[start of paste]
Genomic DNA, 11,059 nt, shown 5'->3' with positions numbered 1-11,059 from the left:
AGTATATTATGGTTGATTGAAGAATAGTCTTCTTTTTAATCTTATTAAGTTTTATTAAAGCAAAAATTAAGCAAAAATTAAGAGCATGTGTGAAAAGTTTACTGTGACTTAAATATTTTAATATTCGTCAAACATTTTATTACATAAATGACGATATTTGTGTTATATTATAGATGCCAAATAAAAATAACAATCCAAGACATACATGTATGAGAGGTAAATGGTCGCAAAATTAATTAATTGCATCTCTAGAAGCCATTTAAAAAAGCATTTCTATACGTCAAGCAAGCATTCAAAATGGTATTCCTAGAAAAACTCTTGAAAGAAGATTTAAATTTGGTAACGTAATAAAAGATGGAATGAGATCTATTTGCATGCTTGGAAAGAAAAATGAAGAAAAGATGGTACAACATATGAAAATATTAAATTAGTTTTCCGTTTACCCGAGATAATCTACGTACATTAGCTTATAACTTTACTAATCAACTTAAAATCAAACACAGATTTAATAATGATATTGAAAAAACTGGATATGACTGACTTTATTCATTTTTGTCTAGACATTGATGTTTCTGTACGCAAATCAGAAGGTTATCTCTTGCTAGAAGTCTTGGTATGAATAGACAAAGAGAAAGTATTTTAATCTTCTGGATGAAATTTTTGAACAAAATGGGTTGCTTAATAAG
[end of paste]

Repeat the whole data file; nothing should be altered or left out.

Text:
Genomic DNA, 11,059 nt, shown 5'->3' with positions numbered 1-11,059 from the left:
AGTATATTATGGTTGATTGAAGAATAGTCTTCTTTTTAATCTTATTAAGTTTTATTAAAGCAAAAATTAAGCAAAAATTAAGAGCATGTGTGAAAAGTTTACTGTGACTTAAATATTTTAATATTCGTCAAACATTTTATTACATAAATGACGATATTTGTGTTATATTATAGATGCCAAATAAAAATAACAATCCAAGACATACATGTATGAGAGGTAAATGGTCGCAAAATTAATTAATTGCATCTCTAGAAGCCATTTAAAAAAGCATTTCTATACGTCAAGCAAGCATTCAAAATGGTATTCCTAGAAAAACTCTTGAAAGAAGATTTAAATTTGGTAACGTAATAAAAGATGGAATGAGATCTATTTGCATGCTTGGAAAGAAAAATGAAGAAAAGATGGTACAACATATGAAAATATTAAATTAGTTTTCCGTTTACCCGAGATAATCTACGTACATTAGCTTATAACTTTACTAATCAACTTAAAATCAAACACAGATTTAATAATGATATTGAAAAAACTGGATATGACTGACTTTATTCATTTTTGTCTAGACATTGATGTTTCTGTACGCAAATCAGAAGGTTATCTCTTGCTAGAAGTCTTGGTATGAATAGACAAAGAGAAAGTATTTTAATCTTCTGGATGAAATTTTTGAACAAAATGGGTTGCTTAATAAG